Forensic accountants will today join financial crime experts from around the world in calling for minimum global standards of anti-corruption legislation.
Speaking at the Fourth International Fraud Convention in London, Bill Cleghorn, PricewaterhouseCoopers head of forensic investigations, will argue that fraud is on the increase and that an agreement is needed in setting up a worldwide fraud-monitoring force.
He will also highlight the extreme dangers that forensic accountants face when investigating corruption in many areas of the world.
His speech will refer in particular to those working abroad in ‘hostile environments’, where forensic accountants are at risk of kidnapping, robbery or even death threats.
‘If we do a job, we have to stand up and be counted. We cannot be in a situation where we can be manipulated,’ he said this week.
Cleghorn will argue there is a need to reform liability laws for accountants working on fraud cases around the world.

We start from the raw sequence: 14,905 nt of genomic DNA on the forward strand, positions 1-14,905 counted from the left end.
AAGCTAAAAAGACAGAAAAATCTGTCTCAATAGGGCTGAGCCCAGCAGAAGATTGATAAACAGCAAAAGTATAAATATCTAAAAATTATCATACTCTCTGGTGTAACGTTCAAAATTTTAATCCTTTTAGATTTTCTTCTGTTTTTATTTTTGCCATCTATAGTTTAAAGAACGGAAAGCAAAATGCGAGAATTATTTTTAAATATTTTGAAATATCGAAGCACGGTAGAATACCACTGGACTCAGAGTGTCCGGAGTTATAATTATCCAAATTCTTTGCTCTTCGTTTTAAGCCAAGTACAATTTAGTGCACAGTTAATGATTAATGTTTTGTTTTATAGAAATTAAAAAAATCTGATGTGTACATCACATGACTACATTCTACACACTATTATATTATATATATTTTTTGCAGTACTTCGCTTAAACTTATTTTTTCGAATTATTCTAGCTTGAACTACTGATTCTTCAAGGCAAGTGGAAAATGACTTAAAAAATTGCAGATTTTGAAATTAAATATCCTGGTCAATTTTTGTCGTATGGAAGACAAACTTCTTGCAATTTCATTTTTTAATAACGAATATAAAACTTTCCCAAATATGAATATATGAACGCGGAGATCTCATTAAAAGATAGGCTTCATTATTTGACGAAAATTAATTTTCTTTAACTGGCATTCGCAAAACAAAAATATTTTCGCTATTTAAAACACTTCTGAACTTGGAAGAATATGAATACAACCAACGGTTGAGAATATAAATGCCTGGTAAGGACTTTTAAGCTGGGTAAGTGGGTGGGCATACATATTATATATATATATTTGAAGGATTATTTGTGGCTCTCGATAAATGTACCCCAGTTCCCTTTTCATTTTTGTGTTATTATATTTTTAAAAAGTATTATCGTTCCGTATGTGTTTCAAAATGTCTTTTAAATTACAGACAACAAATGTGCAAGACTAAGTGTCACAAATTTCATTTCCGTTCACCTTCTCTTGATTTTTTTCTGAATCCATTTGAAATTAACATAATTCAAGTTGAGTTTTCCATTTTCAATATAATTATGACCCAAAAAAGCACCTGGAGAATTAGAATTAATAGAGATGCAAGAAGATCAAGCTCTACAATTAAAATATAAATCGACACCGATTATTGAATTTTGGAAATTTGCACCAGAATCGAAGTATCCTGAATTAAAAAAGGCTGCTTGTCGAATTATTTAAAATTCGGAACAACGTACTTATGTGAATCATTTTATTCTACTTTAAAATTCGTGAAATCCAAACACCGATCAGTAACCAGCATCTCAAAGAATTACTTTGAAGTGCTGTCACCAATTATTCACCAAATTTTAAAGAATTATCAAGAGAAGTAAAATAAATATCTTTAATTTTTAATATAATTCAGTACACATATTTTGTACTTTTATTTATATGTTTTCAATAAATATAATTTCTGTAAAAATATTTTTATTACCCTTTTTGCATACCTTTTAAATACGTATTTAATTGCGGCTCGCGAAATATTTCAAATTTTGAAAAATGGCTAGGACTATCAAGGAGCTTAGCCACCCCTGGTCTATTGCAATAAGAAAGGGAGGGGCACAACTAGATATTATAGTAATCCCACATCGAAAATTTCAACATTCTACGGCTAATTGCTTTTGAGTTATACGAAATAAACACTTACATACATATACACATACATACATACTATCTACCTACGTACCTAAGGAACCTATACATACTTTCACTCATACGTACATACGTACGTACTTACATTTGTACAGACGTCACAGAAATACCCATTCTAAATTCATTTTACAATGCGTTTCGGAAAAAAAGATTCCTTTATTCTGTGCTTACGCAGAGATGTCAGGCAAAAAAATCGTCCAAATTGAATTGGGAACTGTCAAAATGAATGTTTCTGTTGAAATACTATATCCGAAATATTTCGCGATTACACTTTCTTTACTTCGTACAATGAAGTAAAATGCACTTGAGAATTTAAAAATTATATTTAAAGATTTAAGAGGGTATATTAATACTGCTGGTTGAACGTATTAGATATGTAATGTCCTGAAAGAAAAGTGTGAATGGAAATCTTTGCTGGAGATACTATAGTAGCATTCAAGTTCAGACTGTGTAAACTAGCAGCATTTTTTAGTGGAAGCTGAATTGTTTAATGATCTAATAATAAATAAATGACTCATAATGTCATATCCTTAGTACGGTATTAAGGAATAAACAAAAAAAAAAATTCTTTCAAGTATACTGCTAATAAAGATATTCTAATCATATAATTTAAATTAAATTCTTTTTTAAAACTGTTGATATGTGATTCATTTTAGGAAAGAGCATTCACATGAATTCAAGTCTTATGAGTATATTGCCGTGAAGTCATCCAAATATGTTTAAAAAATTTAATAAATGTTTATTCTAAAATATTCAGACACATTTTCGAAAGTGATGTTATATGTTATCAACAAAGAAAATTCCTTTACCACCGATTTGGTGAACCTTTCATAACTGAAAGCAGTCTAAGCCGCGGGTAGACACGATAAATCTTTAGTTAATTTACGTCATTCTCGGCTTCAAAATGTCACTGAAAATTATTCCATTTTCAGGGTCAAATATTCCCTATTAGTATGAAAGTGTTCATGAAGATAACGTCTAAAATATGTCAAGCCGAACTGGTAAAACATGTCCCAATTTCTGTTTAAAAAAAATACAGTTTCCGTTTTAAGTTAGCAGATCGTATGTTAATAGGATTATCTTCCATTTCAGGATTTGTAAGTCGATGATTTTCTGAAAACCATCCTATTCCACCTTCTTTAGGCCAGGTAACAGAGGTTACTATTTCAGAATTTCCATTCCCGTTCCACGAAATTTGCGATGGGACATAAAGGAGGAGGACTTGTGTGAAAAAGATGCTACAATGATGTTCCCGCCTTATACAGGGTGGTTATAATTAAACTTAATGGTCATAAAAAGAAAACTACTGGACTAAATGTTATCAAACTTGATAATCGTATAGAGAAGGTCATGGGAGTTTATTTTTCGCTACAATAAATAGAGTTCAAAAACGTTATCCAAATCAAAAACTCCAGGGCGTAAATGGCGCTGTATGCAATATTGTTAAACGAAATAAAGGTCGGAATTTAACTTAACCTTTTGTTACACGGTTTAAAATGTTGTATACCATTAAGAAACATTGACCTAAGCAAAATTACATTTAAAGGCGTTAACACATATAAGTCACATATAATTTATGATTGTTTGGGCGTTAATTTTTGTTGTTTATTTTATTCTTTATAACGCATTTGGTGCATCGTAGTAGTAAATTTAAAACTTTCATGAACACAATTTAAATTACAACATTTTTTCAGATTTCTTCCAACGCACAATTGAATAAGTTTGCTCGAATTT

He said PwC often tried to limit its liability during specific cases, but that this did not go far enough given the extreme situations in which practitioners sometimes found themselves.
This was also necessary given the fact that forensic accountants often have only limited time to acquaint themselves with local law, a fact which is often to the advantage of the opposite side. Cleghorn will be speaking alongside KPMG forensic accounting manager Gus MacKenzie.
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